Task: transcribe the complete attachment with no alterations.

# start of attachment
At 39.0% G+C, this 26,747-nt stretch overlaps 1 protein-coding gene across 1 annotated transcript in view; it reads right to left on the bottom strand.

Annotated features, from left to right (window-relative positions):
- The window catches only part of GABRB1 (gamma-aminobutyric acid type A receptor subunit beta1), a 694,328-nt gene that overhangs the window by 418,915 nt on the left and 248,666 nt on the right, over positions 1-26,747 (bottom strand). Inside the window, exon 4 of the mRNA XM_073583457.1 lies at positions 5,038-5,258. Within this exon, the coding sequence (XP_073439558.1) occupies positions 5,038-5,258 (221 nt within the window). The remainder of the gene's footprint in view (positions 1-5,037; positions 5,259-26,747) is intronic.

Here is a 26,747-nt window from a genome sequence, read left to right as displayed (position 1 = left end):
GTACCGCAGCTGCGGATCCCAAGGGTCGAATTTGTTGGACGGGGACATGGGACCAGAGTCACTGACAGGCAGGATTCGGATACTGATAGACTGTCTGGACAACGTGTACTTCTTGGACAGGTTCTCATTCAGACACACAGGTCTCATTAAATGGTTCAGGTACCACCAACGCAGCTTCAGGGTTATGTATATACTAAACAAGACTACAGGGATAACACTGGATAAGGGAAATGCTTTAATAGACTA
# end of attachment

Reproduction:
At 39.0% G+C, this 26,747-nt stretch overlaps 1 protein-coding gene across 1 annotated transcript in view; it reads right to left on the bottom strand.

Annotated features, from left to right (window-relative positions):
- The window catches only part of GABRB1 (gamma-aminobutyric acid type A receptor subunit beta1), a 694,328-nt gene that overhangs the window by 418,915 nt on the left and 248,666 nt on the right, over positions 1-26,747 (bottom strand). Inside the window, exon 4 of the mRNA XM_073583457.1 lies at positions 5,038-5,258. Within this exon, the coding sequence (XP_073439558.1) occupies positions 5,038-5,258 (221 nt within the window). The remainder of the gene's footprint in view (positions 1-5,037; positions 5,259-26,747) is intronic.

Here is a 26,747-nt window from a genome sequence, read left to right as displayed (position 1 = left end):
GTACCGCAGCTGCGGATCCCAAGGGTCGAATTTGTTGGACGGGGACATGGGACCAGAGTCACTGACAGGCAGGATTCGGATACTGATAGACTGTCTGGACAACGTGTACTTCTTGGACAGGTTCTCATTCAGACACACAGGTCTCATTAAATGGTTCAGGTACCACCAACGCAGCTTCAGGGTTATGTATATACTAAACAAGACTACAGGGATAACACTGGATAAGGGAAATGCTTTAATAGACTA